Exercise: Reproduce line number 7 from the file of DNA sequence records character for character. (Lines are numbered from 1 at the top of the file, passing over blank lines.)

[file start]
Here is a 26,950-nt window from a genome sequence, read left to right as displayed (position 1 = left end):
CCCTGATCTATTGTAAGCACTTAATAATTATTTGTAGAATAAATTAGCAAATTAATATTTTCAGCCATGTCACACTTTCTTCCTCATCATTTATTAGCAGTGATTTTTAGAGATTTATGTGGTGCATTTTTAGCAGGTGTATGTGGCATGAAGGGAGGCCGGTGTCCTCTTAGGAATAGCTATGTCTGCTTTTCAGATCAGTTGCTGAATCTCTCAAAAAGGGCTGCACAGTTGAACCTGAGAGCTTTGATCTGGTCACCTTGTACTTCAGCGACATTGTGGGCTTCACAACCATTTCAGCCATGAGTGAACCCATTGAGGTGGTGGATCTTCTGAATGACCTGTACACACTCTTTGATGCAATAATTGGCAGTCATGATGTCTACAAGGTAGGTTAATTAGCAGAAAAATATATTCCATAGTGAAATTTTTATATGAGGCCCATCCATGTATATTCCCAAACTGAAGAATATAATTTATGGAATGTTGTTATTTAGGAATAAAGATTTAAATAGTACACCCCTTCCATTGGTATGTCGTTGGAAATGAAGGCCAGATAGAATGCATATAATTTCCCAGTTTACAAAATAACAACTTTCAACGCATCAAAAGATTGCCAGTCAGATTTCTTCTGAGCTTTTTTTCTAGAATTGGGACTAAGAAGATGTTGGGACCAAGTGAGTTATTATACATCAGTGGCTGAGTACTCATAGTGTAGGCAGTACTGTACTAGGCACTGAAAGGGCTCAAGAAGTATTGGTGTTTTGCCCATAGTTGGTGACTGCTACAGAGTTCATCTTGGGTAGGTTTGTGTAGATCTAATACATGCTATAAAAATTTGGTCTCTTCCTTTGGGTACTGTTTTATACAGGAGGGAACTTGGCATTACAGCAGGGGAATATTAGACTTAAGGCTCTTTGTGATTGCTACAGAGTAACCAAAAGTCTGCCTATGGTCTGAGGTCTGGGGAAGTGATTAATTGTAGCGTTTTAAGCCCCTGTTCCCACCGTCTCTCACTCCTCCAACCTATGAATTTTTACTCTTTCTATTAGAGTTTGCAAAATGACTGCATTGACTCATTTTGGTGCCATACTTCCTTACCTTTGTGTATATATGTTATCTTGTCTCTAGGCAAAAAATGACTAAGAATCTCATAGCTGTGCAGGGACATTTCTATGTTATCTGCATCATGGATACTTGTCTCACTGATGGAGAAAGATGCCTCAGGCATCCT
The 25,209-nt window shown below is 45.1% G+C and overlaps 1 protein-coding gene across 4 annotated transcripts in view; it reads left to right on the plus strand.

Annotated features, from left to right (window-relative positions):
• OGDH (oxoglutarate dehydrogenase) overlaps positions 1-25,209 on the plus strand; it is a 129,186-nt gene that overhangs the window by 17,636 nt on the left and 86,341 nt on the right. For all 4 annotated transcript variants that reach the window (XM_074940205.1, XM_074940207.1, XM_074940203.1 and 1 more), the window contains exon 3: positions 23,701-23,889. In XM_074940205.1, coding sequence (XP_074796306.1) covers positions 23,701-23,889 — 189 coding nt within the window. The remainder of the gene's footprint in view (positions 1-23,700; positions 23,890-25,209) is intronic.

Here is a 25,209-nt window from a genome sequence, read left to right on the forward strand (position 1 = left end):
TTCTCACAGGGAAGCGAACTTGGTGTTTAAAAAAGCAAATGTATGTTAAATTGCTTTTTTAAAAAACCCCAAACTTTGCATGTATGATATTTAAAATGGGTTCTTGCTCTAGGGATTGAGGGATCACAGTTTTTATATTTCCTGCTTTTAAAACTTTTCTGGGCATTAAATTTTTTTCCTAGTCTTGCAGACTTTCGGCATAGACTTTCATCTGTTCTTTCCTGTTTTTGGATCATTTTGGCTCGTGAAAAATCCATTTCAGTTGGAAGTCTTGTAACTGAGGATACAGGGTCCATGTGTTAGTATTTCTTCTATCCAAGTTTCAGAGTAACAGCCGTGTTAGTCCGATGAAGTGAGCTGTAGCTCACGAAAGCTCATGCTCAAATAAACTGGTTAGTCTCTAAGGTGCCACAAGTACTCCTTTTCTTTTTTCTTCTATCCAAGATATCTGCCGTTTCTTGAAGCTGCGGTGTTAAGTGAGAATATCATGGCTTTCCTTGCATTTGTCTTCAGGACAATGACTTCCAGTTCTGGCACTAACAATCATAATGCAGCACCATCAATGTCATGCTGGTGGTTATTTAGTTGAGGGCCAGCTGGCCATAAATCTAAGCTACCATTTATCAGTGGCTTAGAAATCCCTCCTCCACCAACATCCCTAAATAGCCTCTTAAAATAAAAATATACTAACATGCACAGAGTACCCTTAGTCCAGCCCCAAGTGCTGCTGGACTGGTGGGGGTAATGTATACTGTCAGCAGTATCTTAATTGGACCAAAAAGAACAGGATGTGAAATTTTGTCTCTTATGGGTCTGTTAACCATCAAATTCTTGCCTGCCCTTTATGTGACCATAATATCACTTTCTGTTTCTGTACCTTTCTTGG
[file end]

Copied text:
TTCTCACAGGGAAGCGAACTTGGTGTTTAAAAAAGCAAATGTATGTTAAATTGCTTTTTTAAAAAACCCCAAACTTTGCATGTATGATATTTAAAATGGGTTCTTGCTCTAGGGATTGAGGGATCACAGTTTTTATATTTCCTGCTTTTAAAACTTTTCTGGGCATTAAATTTTTTTCCTAGTCTTGCAGACTTTCGGCATAGACTTTCATCTGTTCTTTCCTGTTTTTGGATCATTTTGGCTCGTGAAAAATCCATTTCAGTTGGAAGTCTTGTAACTGAGGATACAGGGTCCATGTGTTAGTATTTCTTCTATCCAAGTTTCAGAGTAACAGCCGTGTTAGTCCGATGAAGTGAGCTGTAGCTCACGAAAGCTCATGCTCAAATAAACTGGTTAGTCTCTAAGGTGCCACAAGTACTCCTTTTCTTTTTTCTTCTATCCAAGATATCTGCCGTTTCTTGAAGCTGCGGTGTTAAGTGAGAATATCATGGCTTTCCTTGCATTTGTCTTCAGGACAATGACTTCCAGTTCTGGCACTAACAATCATAATGCAGCACCATCAATGTCATGCTGGTGGTTATTTAGTTGAGGGCCAGCTGGCCATAAATCTAAGCTACCATTTATCAGTGGCTTAGAAATCCCTCCTCCACCAACATCCCTAAATAGCCTCTTAAAATAAAAATATACTAACATGCACAGAGTACCCTTAGTCCAGCCCCAAGTGCTGCTGGACTGGTGGGGGTAATGTATACTGTCAGCAGTATCTTAATTGGACCAAAAAGAACAGGATGTGAAATTTTGTCTCTTATGGGTCTGTTAACCATCAAATTCTTGCCTGCCCTTTATGTGACCATAATATCACTTTCTGTTTCTGTACCTTTCTTGG